Hereward and his men escaped; but others did not. As Kightly writes, many must have wondered "whether surrender had been such a good idea after all. 'The king caused all the defenders to be brought before him, first the leaders and then anyone else of rank or fame. Some he sent to perpetual imprisonment' - among them the deluded Morcar, Siward and Bishop Aethelwine - 'others he condemned to lose their eyes, their hands or their feet' - William rarely hanged men, preferring to give them time for repentance - 'while most of the lesser folk he released unpunished.' Then, to ensure that Ely would not trouble him again, he ordered that a castle be built in the monastic precinct (where its mound still stands)..."[3]


     "Next, going to the abbey, 'he stood as far as possible from the tomb of the holy Etheldreda, and threw a gold piece to her altar: he dared not go any closer, because he feared the judgement of God on the wrong he was doing to her shrine.' And well he might, for though the monks kept their estates and their English abbot, King William soon found an excuse to levy an immense fine on them, so that they were forced to sell almost all the adornments of their church: when their payment proved a few coins short, he increased his demands still further, and they lost the few treasures that remained. 'But even after all this,' mourns the Ely Book, 'no one believed that they would be left in peace' - and nor were they."[4]


     The fates of the rebels were various. After further adventures, Hereward was eventually reconciled with William… But St. Aethelwine was caught, outlawed and imprisoned in Abingdon. He later died of hunger in the winter of 1071-72. Meanwhile, his brother Aethelric, who had been living in retirement in Peterborough, was arrested, condemned for "piracy" and imprisoned in Westminster Abbey. There he lived for two more years "in voluntary poverty and a wealth of tears"[5], and was never reconciled with William. He died on October 15, 1072, was buried in the chapel of St. Nicholas, and was very soon considered a saint, miracles being wrought at his tomb.[6] For "those who had known him when living," writes William of Malmesbury, "transmitted his memory to their children, and to this day [c. 1120] neither visitors nor supplicants are wanting at his tomb."[7]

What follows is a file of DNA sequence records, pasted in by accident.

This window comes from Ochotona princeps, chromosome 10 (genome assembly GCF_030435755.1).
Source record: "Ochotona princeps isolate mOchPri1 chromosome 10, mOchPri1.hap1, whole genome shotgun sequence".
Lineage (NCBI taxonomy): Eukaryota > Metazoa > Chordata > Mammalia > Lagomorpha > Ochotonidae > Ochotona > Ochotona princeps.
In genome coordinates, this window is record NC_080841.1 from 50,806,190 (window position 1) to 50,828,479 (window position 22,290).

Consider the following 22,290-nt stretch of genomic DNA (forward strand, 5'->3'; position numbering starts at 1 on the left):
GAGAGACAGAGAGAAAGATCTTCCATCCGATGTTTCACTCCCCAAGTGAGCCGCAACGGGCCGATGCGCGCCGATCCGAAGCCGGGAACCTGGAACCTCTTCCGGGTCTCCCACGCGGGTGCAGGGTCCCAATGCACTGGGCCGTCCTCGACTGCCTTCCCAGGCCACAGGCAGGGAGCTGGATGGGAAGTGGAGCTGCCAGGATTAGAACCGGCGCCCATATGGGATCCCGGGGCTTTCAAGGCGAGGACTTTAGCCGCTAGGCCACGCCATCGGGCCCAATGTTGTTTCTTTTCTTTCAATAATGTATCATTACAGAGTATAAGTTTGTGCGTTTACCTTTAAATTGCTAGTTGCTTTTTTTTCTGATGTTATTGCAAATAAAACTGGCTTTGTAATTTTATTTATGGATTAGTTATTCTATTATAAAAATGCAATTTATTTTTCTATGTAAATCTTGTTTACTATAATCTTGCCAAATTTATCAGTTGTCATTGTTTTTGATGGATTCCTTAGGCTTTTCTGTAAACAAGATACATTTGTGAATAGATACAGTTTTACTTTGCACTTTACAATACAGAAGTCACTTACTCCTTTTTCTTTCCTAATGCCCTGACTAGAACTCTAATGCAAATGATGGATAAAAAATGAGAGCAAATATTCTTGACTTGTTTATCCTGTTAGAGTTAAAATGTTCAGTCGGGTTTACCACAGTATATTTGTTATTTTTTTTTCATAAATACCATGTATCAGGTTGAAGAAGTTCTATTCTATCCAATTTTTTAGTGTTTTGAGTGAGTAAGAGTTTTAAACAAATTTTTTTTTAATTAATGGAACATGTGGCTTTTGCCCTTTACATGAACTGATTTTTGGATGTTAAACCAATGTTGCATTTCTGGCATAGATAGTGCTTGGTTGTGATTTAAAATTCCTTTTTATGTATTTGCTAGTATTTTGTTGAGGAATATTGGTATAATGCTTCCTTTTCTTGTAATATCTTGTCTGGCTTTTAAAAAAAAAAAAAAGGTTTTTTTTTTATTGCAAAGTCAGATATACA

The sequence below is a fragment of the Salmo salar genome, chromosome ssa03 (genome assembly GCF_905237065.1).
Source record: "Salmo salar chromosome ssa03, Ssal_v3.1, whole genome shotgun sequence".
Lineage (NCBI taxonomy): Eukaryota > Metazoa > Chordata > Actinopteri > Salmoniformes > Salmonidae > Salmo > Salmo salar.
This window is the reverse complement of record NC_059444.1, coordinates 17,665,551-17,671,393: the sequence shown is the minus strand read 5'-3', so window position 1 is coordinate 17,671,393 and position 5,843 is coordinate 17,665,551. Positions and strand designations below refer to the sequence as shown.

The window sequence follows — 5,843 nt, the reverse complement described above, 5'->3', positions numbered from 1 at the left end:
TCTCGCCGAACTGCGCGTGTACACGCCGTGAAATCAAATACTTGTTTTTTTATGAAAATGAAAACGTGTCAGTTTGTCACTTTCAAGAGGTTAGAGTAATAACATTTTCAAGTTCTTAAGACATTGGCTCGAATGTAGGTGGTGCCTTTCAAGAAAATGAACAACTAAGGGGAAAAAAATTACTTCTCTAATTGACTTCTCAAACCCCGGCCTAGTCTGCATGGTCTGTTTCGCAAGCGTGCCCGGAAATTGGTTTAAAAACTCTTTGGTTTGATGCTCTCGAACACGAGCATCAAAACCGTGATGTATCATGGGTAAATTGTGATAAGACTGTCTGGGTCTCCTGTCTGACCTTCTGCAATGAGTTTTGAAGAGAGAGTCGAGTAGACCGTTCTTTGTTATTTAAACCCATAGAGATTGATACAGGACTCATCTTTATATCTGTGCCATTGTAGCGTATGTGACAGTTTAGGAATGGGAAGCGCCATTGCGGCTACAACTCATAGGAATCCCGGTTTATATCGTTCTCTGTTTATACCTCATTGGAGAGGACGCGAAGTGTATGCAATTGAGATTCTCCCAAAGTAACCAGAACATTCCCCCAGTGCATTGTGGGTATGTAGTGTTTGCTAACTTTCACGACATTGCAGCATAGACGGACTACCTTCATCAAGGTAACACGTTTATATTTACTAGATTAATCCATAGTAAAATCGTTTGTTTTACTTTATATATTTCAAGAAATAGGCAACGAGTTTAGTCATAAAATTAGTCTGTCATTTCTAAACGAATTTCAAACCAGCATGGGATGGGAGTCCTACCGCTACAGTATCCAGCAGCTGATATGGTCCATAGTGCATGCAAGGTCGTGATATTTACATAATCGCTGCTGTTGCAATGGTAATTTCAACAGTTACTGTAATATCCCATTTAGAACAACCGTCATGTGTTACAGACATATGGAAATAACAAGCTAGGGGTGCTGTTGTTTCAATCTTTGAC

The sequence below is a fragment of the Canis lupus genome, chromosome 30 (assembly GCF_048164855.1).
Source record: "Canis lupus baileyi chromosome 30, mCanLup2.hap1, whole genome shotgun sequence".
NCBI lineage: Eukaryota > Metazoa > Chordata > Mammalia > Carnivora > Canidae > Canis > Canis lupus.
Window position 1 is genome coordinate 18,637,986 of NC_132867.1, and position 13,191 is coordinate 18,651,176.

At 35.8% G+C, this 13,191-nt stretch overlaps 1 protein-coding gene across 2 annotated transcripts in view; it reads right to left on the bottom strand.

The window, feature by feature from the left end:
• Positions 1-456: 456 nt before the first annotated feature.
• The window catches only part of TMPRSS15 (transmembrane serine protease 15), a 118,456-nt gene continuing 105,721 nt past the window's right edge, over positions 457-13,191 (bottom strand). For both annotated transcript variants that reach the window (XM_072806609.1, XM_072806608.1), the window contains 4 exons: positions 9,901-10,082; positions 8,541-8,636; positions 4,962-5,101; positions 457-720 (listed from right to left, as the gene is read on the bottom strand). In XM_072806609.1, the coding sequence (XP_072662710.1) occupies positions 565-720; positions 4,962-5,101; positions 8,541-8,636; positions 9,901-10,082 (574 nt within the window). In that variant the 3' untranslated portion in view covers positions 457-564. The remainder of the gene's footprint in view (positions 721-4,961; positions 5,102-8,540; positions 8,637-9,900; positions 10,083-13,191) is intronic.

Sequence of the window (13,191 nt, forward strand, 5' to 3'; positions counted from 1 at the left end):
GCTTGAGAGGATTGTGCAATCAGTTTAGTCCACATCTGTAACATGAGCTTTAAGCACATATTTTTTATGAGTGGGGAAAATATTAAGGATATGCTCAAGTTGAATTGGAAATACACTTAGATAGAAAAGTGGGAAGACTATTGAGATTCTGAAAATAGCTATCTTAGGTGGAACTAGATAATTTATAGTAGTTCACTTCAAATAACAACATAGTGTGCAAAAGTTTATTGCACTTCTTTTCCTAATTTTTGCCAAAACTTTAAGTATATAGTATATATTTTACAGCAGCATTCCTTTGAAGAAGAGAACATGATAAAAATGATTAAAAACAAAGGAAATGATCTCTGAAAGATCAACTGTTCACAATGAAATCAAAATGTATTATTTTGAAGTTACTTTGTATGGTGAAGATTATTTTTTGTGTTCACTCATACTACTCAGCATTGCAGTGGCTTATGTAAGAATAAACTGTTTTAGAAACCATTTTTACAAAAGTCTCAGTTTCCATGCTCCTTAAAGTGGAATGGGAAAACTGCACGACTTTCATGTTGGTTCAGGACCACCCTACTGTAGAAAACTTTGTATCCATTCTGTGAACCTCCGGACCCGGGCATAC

Another English leader, Earl Waltheof, should be mentioned. He had joined the rebellion of the Northumbrians in 1069, but then submitted to William and married his daughter Judith, accepting the earldom of Northumbria. “After the capture of Ely,” writes Peter Rex, he “was given many of the estates forfeited by the rebels. He was to remain in office until his involvement in the Rising of the Earls in 1075.”[8] He was beheaded at Winchester on May 31, 1076, just as he finished praying: “... and lead us not into temptation.” “And then, goes the story, in the hearing of all, the head, in a clear voice, finished the prayer, ‘But deliver us from evil. Amen.’” He was buried at Crowland, and according to Abbot Wulfketyl of Crowland many miracles took place at his tomb, including the rejoining of his head to his body.[9] However, veneration of him as a saint was not permitted by the Norman authorities: Abbot Wulketyl was tried for idolatry (!) before a council in London, defrocked, and banished to Glastonbury...[10]


May 26, 2019.

St. Augustine, first Archbishop of Canterbury.

St. Bede the Venerable.




[1] “His first idea had been to go into exile, perhaps at Cologne, but storms frustrated that idea” (Peter Rex, Hereward, Stroud: Amberley, 2013, p. 186.

[2]Charles Kightly, "The English Resistance", in Folk Heroes of Britain, London: Thames & Hudson, 1982, pp. 133-134. 

[3]Kightly, op. cit., p. 139.

[4]Kightly, op. cit., p. 140.

[5]William of Malmesbury, Gesta Pontificum Anglorum, III, 131.

[6]Anglo-Saxon Chronicle, D, 1073; E, 1072.

[7]William of Malmesbury, Gesta Pontificum Anglorum, III, 131.

[8] Rex, The English Resistance, Stroud: Tempus, 2004, p. 184. However, Ordericus Vitalis and Lanfranc considered him innocent. Bradbury thinks he was guilty of failing to reveal the conspiracy of which he was aware (op. cit., p. 172).

[9]William of Malmesbury, Gesta Pontificum Anglorum; Scott, op. cit., p. 204.

[10]For a more detailed history of the English resistance to the Norman-papist invasion, see Peter Rex, The English Resistance: The Underground War against the Normans, Stroud: Tempus, 2004.

‹‹ Back to All Articles
Site Created by The Marvellous Media Company